The high-tech manufacturing industry needs to start explaining why their sector is crucial as well as what they need from the government.
“If we can’t grow in the Netherlands, we’ll grow elsewhere”, Peter Wennink recently said. The ASML CEO gave off a clear warning, prompted by the political pressure on labor immigration. ASML and other high-tech companies simply need talents from abroad to enable the growth in production and R&D required by their customers.
Wennink is by no means alone. The CEO of Huisman Equipment, Schiedam, threatened to export his business, as more and more houses were built around it and people started to complain about the industrial noise. Nearfield Instruments, a scale-up from Rotterdam, can’t find space for production, housing for expats and sufficient funding for their scaling. The firm may be forced to consider expanding elsewhere. The US and Asia are tempting such companies with big investments and tax reductions.
Such things needn’t be very worrisome if we didn’t need the high-tech manufacturing industry in the Netherlands. But we most certainly do. The Dutch economy, built on natural gas, petrochemical products and large-scale agriculture, needs a completely new recipe for prosperity. High-tech manufacturing, together with biochemistry and IT-driven services, could form three main new ingredients. The opportunities in these industries are huge, but companies need to be enabled much better.
Our (would-be) leaders, however, have no clue about this. They’ve understandably focused their attention on farmers and other civilians who have been left in the cold or even pestered by previous governments. Only a few members in the Dutch House of Representatives have affiliations with technology or industry, let alone high-tech manufacturing.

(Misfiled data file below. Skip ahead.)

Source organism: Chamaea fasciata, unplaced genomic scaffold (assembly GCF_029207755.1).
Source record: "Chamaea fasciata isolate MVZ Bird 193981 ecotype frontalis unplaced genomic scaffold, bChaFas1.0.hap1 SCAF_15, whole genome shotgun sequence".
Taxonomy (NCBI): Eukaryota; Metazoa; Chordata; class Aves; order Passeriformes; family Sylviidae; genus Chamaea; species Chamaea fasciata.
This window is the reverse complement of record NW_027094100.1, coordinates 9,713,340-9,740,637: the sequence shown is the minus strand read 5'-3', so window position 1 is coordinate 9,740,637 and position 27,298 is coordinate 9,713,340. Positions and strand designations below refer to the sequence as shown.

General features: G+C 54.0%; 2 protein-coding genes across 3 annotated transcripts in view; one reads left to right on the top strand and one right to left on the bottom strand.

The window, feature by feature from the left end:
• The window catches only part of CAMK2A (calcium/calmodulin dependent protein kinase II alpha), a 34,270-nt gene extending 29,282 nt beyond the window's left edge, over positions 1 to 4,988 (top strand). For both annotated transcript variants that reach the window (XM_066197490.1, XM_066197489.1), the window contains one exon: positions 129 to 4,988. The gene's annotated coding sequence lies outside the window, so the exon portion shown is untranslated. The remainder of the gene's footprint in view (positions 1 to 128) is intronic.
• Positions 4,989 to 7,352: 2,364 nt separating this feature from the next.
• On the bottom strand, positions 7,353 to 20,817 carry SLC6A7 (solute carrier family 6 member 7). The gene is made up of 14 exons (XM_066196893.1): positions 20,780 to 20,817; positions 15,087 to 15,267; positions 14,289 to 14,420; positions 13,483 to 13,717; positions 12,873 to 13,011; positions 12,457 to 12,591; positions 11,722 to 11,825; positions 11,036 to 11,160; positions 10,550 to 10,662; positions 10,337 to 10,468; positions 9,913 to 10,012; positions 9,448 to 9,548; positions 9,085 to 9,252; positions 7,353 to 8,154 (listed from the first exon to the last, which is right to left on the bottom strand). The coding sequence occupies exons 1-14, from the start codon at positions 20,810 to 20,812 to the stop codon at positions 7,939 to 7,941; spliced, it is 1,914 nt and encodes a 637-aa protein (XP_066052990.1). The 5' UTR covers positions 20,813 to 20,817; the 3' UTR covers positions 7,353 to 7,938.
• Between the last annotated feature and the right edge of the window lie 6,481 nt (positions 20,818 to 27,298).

Complaining about conditions for industrial entrepreneurship or the lack of understanding won’t help. Making threats is also likely to have limited effect, as it offers leaders no perspective for action. Frankly, leaders don’t know how to solve these issues, or even whether they could or should do so. Rather than complain, we need to explain.
First, we need to explain why high-tech manufacturing is so important. Important for jobs and welfare in many companies, including hands-on jobs in catering, security and cleaning. High-tech manufacturing is also important for enabling the big transitions, which must lead to affordable food, houses, energy and care. Show our leaders that companies can help solve the nitrogen crisis (such as Lely Industries and Reedijk) or enable biological farming (Odd.bot). And finally, hammer home the message that manufacturing is important for strategic autonomy.
Secondly, we need to explain what companies need. This includes, among other things, sufficient talent (Dutch and foreign), space (physical and environmental), reliable supply of clean energy, significant and focused R&D budgets and networks with reliable partners and suppliers.
Finally, we need to explain how the government can make life easier for companies, including out-of-the-box solutions. For instance, vocational and academic schools are currently paid per diploma. This naturally leads to the selection of cheaper studies and possibly even to the lowering of standards. Would schools be paid per paid job, this would rapidly change. Such a system works successfully in Germany. Copy and paste that!
Another example: Leiden Bioscience Park, Chemelot and the High Tech Campus are clear examples of hotspots where industry and science meet and enable quick and healthy growth. Enable more of such hotspots. Select a limited number of themes (eg quantum, robotics, hydrogen), prevent regional competition and give substantial long-term support. And don’t build houses near the hotspots!
Finally: focus on scale-ups rather than startups. Startups can only create impact when they can substantially scale. Scale-ups have specific issues and no clear support is currently available.
For such an explanation to be effective, it must result in a proposal for industrial policy that’s credible and acceptable, broadly supported, ambitious and achievable. Therefore, it must be accepted industry-wide, preferably including biochemistry and IT-driven services. It must be a national policy that relates well to European policies. And built by people who understand the issues to be solved and have clear ideas on how to solve them. Don’t wait for the government. Take action! Stop complaining and start explaining.